Data Privacy Trend #2 – Data Graveyards and new Privacy Standards
Data Graveyard has become a new buzzword for describing the state companies are in when we talk about the quantity and quality of the data stored on company servers.
More to the point, Data Graveyard describes repositories of unused data that companies are collecting in immense quantities, which is seriously jeopardizing database utilization, becoming an increasing problem and financial burden for companies.
€14.5 million GDPR fine issued for non-compliant data retention schedule, only verifies this assumption.
In the near future, we expect companies to raise awareness about how they process, store, manage and secure their data, pushing the legislative procedures to focus more on creating data quality and data governance industry standards.
It is expected that more heavily regulated industries will lead the way (as it was with the GDPR), but the end-results will benefit all.
Data Privacy Trend #3 – New Roles and Shift in Responsibility
When we talk about GDPR-related responsibilities, we believe that the data privacy trends will include the shift in the compliance responsibilities within the organization.
Companies will understand that a single role (a DPO or any other role) will be incapable of single-handedly managing, supervising, and implementing data protection laws and policies.
Staying compliant will compel other departments and organizational units to hop the compliance train and help out the DPO.
This will include HR representatives, Marketing, and Legal. Those departments will have to be accountable for data processing happening under their roof.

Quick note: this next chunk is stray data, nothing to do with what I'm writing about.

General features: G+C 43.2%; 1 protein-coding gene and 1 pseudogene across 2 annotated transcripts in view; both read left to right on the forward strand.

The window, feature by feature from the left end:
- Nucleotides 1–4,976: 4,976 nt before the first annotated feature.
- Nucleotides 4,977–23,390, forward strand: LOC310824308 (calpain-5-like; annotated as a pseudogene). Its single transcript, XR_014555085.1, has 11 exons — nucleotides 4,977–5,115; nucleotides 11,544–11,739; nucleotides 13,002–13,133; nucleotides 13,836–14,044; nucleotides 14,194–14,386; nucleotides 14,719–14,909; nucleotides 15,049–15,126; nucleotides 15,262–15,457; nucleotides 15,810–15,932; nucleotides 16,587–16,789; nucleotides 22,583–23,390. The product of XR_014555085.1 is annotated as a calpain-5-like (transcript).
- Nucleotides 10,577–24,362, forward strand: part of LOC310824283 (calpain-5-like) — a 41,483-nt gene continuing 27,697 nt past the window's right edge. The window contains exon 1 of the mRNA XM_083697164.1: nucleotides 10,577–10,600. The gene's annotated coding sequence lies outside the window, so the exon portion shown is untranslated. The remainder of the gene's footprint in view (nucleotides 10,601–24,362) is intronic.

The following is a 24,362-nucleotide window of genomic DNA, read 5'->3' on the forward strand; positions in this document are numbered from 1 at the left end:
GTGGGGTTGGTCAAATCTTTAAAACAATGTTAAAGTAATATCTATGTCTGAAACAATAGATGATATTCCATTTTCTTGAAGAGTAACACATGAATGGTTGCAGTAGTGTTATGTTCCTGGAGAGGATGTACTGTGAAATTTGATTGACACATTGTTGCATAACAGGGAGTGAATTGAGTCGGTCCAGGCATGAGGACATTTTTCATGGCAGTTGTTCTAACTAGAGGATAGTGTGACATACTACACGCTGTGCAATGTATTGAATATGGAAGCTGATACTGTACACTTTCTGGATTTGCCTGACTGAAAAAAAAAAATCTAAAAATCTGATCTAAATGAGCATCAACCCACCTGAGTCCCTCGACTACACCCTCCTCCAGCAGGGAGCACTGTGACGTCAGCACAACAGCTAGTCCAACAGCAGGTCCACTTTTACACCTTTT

The DPO should also experience more authority to investigate the processes within the organization, more freedom in the way he conducts his department and his responsibilities, manage his own budget and report directly to the top management.
This will develop hand in hand with the general awareness of the importance of data privacy within the organization.
This will also, undoubtedly, create new roles within the organization and new alliances forming between the existing roles that now only have touching points, but not shared responsibilities.
In their report, PrivSec stated: “CDOs and CISOs find common ground: Good data stewards join forces. As data security, personal data privacy and compliance demands escalate, so will the opportunities for Chief Data Officers (CDO) to partner with Chief Information Security Officers (CISO). Companies should encourage these two stakeholders to find common ground, align on priorities and build value-based recommendations to ensure that budget-focused CFOs actually green light important projects.”
Privacy and cybersecurity will slowly start to merge and share common interests and responsibilities.
Data Privacy Trend #4 – More Fines, More Awareness